Paint With Chocolate; Sculpt With Orange.

I made it! Challenge four! Thank you so much to my loyal readers and new friends who took the time to vote for me. I appreciate all your support and words of encouragement.

“Sure, you can take a pretty picture. But your task here is to go above and beyond and use photography to create a step-by-step, instructional photo tutorial. It could be anything from how to bone a chicken to how to make your favorite recipe, but your photos need to guide the reader through the steps. For this challenge, you'll want to go well beyond the 2 photo minimum with at least 6 photographs.”

More often than not food blogs are salt and peppered by impossible yet beautiful photographs. Fantastically layered slices of cake. Intricately detailed lattice pie crust. Perfectly frosted cupcakes. Food bloggers present their subjects in such a way that they transcend food and transform into art.

Edible art.

Like any art form it can be broken down into steps and taught. As an artist I've always believed that art is both a talent and a skill. Those that aren't born with the ability can learn it.

Andy Warhol, Salvador Dali and Leonardo da Vinci. Helene Dujardin (Tartelette), Heather Baird (Sprinkle Bakes), and Hannah Queen (Honey & Jam). All artists with different styles and subjects.

For those of you who bitterly complain that you can't draw a straight line or sculpt mashed potatoes I give you this tutorial. Follow these step-by-step photos to create your own masterpiece. Chocolate Génoise Orange Mousse Cake

Source: Adapted from The Cake Bible by Rose Levy Beranbaum's Moist Chocolate Génoise.

8 ounce semisweet chocolate, chopped 1 cup water, boiling 8 eggs 1 cup granulated sugar 1 1/2 cup cake flour (or substitute)

1 cup whipping cream 1 cup orange juice 1/4 cup orange zest, finely grated 1/4 cup granulated sugar 1 tbsp unflavoured gelatin

1 ounce semisweet chocolate Printer-Friendly Version

To Make the Cake:

Preheat the oven to 350 degrees and position a rack in the center. Butter and flour a 9 inch spring form pan and set it aside.

In a small heavy sauce pan combine the chopped chocolate and water then bring it to a slow boil over low heat, stirring constantly. Remove it from the heat once it thickens to a pudding consistency and stirring leaves temporary lines in the surface. Set it aside and let it cool to room temperature.

In a large bowl with an electric mixer and the whisk attachment beat the eggs and sugar until they triple in volume. Gently but quickly fold in the cake flour half at a time until it's just incorporated. Next fold in the cooled chocolate mixture.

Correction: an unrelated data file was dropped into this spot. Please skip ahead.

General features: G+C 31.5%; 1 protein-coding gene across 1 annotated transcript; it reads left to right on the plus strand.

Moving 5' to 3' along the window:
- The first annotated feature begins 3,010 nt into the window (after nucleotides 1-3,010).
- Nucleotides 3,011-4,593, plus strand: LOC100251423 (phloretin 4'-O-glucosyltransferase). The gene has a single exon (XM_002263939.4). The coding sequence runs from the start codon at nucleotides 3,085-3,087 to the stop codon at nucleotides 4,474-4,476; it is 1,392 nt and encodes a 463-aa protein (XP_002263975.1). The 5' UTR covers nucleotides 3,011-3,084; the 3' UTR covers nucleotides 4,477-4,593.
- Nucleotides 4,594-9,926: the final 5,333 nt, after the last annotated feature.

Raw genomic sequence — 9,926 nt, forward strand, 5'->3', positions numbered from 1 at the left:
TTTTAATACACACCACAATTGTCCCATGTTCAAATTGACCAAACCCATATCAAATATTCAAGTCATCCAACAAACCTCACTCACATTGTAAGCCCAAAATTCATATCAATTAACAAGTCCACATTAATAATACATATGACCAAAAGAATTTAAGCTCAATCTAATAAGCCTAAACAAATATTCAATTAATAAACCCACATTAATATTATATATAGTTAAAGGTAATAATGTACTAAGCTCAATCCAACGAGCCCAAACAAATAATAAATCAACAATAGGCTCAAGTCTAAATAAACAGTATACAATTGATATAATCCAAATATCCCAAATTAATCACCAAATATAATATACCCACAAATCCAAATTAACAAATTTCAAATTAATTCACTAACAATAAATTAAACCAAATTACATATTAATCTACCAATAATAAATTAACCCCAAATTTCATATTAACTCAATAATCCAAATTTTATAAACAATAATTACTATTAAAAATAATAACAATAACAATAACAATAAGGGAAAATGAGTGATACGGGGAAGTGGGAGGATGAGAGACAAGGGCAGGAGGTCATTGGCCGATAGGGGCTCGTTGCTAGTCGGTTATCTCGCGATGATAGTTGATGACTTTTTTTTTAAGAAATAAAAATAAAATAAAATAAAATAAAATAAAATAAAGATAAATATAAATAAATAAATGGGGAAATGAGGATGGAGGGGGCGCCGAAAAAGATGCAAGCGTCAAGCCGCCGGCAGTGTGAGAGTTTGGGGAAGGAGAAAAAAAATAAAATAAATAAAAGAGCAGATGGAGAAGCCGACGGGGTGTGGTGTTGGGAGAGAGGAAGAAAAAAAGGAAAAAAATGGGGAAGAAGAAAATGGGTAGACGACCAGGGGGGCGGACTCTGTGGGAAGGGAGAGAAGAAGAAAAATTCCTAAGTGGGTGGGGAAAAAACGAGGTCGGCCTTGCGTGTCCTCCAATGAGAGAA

Pour the batter into the prepared spring form pan and bake it for 30 – 40 minutes until a toothpick inserted into the middle comes out clean. The top of the cake will rise while baking then lower slightly when it's done and feel springy to the touch. The sides will also shrink as they pull away from the pan.

Transfer the pan to a cooling rack and allow it to sit for 10 – 15 minutes before releasing the cake from the spring form to cool completely.

Once the cake has cooled level it off with a cake leveller or a long serrated knife then place it on your cake plate. Wrap a ring of parchment paper snugly around it and tape the ends together to create a vessel to pour the mousse into.

To Make the Mousse:

In a large bowl with an electric mixer whip the cream until soft peaks form. Put it in the refrigerator to chill and use when you're ready.

In a small sauce pan on medium heat combine the orange juice, zest and sugar. Stir it until the sugar dissolves then mix in the gelatin and remove it from the heat. Let it sit for 5 minutes then fold in the chilled whipped cream.

Pour the mousse on top of the Chocolate Génoise with the prepared parchment paper edge. Allow it to chill in the refrigerator 2 - 3 hours until the top is set and no longer shiny.

Carefully remove the tape and peel off the parchment paper to reveal the mousse.

To Make the Chocolate Filigree:

On a piece of paper sketch out your desired design for the filigree. It doesn't have to be overly fancy. Even the simplest design is impressive when drawn in chocolate on cake.

In a small bowl melt the reserved ounce of bittersweet chocolate in the microwave for 30 seconds. Stir it up with a spoon until it's all melted and smooth. Fill a small piping bag fitted with a tiny round tip with the chocolate.

With a steady hand pipe the chocolate onto the set mousse in quick even strokes. It's ok if it doesn't quite turn out like you wanted. With a little improvisation you can turn mistakes into perfection. Then stand back and admire your masterpiece of edible art. Enjoy!

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